speakers don’t      inflatable   for putting
    have a clear,                    air into the
                        chamber
                                      chamber
    immediately
    accessible
    meaning for
    “valve stem”.
   Some eventually
    remember or
    figure it out and
    thus get the joke,
    but it’s harder for
              The Blonde joke
   Those who get the
    joke get a strong
    blended picture of
    the blonde with
    the valve stem
    hidden in her
    ponytail.
                    The Blonde joke
   This is not a pre-established concept of
    English.                        for putting

                   = stupid
                                    air into the
                                     chamber



                                                                inflatable
                                                                chamber




           bland                                   ˈvælvstɛm


   Rather it is
    constructed
    on-the-fly.
                                                   ˈponiˌteʲl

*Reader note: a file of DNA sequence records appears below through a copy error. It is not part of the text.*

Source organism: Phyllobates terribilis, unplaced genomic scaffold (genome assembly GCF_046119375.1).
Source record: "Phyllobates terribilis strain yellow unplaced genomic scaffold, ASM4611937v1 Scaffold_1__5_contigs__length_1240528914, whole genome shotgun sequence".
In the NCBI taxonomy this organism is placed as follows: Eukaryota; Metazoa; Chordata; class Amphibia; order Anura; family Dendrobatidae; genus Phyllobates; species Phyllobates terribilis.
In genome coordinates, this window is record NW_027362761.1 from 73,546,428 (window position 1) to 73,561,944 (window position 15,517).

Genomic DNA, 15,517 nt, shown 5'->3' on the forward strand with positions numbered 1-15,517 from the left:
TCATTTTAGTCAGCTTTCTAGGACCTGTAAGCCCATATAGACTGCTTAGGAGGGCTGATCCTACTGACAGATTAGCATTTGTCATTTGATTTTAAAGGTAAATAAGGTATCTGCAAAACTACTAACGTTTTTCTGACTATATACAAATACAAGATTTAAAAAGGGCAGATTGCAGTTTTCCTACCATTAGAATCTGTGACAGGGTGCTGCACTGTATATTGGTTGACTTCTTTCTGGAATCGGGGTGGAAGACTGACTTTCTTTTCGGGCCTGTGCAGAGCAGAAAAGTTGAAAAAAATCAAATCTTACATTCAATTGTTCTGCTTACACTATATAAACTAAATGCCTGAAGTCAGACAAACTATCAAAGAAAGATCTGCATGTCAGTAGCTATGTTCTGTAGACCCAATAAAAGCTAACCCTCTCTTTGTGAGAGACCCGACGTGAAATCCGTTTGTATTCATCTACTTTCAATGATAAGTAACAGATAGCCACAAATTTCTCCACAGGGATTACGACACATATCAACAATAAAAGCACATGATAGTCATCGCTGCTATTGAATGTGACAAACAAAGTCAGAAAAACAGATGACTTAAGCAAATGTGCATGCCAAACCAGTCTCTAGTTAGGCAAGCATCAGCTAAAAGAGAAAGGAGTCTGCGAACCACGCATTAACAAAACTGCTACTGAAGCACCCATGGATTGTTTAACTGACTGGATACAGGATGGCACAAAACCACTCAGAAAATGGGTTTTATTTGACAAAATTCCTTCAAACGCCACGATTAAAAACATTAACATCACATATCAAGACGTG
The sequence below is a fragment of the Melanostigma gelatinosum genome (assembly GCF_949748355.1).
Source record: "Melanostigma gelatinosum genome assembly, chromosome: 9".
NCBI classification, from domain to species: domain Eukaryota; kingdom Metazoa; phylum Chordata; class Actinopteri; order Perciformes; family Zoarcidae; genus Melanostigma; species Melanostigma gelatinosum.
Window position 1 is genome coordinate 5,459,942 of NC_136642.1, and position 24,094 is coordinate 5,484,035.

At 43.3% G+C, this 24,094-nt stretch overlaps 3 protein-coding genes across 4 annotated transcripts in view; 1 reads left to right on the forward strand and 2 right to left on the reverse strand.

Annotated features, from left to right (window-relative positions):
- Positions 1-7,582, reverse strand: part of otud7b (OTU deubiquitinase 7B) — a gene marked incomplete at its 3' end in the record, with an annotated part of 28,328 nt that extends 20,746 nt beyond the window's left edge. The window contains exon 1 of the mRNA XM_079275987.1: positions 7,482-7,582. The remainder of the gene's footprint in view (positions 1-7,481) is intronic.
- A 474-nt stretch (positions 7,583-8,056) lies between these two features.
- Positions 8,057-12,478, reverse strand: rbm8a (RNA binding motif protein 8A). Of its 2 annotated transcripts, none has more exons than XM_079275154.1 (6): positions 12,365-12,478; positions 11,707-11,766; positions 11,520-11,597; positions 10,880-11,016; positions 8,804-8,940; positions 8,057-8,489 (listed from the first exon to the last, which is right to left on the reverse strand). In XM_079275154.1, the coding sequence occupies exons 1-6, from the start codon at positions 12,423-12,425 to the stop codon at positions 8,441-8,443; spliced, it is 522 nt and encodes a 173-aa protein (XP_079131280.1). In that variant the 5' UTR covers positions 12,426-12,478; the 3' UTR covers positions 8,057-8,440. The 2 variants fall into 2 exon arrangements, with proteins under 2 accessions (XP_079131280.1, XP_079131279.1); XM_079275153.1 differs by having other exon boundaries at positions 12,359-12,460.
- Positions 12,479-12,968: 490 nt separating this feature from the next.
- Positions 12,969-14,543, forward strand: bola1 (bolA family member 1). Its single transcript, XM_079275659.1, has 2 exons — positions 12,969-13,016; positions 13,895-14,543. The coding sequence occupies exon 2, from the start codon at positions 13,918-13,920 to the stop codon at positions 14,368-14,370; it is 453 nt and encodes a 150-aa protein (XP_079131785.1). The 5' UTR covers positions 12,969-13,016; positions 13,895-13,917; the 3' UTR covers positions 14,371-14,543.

The Blonde joke
   But it is constructed
    (fairly strongly
    coerced) meaning:
    the joke in essence
    tells you that
    blondes have valve
    stems hidden in
    their pony tails.
        Even those who
        don’t know what a
        valve stem is get this
               The Blonde joke
   But there are less
                            inflatable
    closely controlled      chamber
    (inferential) aspects
    to it as well.
   Many construe the
    blonde’s head as the
    inflatable chamber.
                    The Blonde joke
   The crucial (pragmatic) connection in this case
    is from the indirectly evoked notion AIRHEAD.
                                           (not literally)
                                   no brains             just air
                                                                    for putting

                   = stupid
                                                                    air into the
                                                                     chamber

                              = stupid
                                                                                                inflatable